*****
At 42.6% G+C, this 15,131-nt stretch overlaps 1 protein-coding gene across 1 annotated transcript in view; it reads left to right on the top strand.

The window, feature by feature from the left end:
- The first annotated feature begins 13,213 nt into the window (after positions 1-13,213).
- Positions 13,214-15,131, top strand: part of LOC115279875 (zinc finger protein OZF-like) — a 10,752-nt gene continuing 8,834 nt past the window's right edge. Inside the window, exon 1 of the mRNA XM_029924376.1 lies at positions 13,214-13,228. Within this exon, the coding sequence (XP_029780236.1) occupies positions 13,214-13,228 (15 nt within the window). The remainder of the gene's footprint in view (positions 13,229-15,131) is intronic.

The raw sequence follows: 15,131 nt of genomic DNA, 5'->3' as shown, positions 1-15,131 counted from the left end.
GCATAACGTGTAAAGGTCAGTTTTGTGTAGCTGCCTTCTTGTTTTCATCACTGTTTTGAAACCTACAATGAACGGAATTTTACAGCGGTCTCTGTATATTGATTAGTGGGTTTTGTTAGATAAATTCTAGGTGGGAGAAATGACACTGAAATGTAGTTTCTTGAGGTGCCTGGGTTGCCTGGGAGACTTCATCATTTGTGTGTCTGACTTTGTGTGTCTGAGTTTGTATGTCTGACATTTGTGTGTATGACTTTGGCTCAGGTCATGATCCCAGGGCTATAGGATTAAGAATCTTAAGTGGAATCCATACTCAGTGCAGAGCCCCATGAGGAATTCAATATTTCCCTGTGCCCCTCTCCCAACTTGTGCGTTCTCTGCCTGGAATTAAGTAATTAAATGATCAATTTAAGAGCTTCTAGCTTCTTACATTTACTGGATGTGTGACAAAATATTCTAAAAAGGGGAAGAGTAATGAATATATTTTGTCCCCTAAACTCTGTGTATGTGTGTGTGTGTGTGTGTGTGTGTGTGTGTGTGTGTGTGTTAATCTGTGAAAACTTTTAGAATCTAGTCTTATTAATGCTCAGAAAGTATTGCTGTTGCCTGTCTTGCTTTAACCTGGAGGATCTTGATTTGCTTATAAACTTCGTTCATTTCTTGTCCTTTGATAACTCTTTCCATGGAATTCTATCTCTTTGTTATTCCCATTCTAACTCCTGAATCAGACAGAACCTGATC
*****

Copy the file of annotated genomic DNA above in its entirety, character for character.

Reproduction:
At 42.6% G+C, this 15,131-nt stretch overlaps 1 protein-coding gene across 1 annotated transcript in view; it reads left to right on the top strand.

The window, feature by feature from the left end:
- The first annotated feature begins 13,213 nt into the window (after positions 1-13,213).
- Positions 13,214-15,131, top strand: part of LOC115279875 (zinc finger protein OZF-like) — a 10,752-nt gene continuing 8,834 nt past the window's right edge. Inside the window, exon 1 of the mRNA XM_029924376.1 lies at positions 13,214-13,228. Within this exon, the coding sequence (XP_029780236.1) occupies positions 13,214-13,228 (15 nt within the window). The remainder of the gene's footprint in view (positions 13,229-15,131) is intronic.

The raw sequence follows: 15,131 nt of genomic DNA, 5'->3' as shown, positions 1-15,131 counted from the left end.
GCATAACGTGTAAAGGTCAGTTTTGTGTAGCTGCCTTCTTGTTTTCATCACTGTTTTGAAACCTACAATGAACGGAATTTTACAGCGGTCTCTGTATATTGATTAGTGGGTTTTGTTAGATAAATTCTAGGTGGGAGAAATGACACTGAAATGTAGTTTCTTGAGGTGCCTGGGTTGCCTGGGAGACTTCATCATTTGTGTGTCTGACTTTGTGTGTCTGAGTTTGTATGTCTGACATTTGTGTGTATGACTTTGGCTCAGGTCATGATCCCAGGGCTATAGGATTAAGAATCTTAAGTGGAATCCATACTCAGTGCAGAGCCCCATGAGGAATTCAATATTTCCCTGTGCCCCTCTCCCAACTTGTGCGTTCTCTGCCTGGAATTAAGTAATTAAATGATCAATTTAAGAGCTTCTAGCTTCTTACATTTACTGGATGTGTGACAAAATATTCTAAAAAGGGGAAGAGTAATGAATATATTTTGTCCCCTAAACTCTGTGTATGTGTGTGTGTGTGTGTGTGTGTGTGTGTGTGTGTGTGTGTTAATCTGTGAAAACTTTTAGAATCTAGTCTTATTAATGCTCAGAAAGTATTGCTGTTGCCTGTCTTGCTTTAACCTGGAGGATCTTGATTTGCTTATAAACTTCGTTCATTTCTTGTCCTTTGATAACTCTTTCCATGGAATTCTATCTCTTTGTTATTCCCATTCTAACTCCTGAATCAGACAGAACCTGATC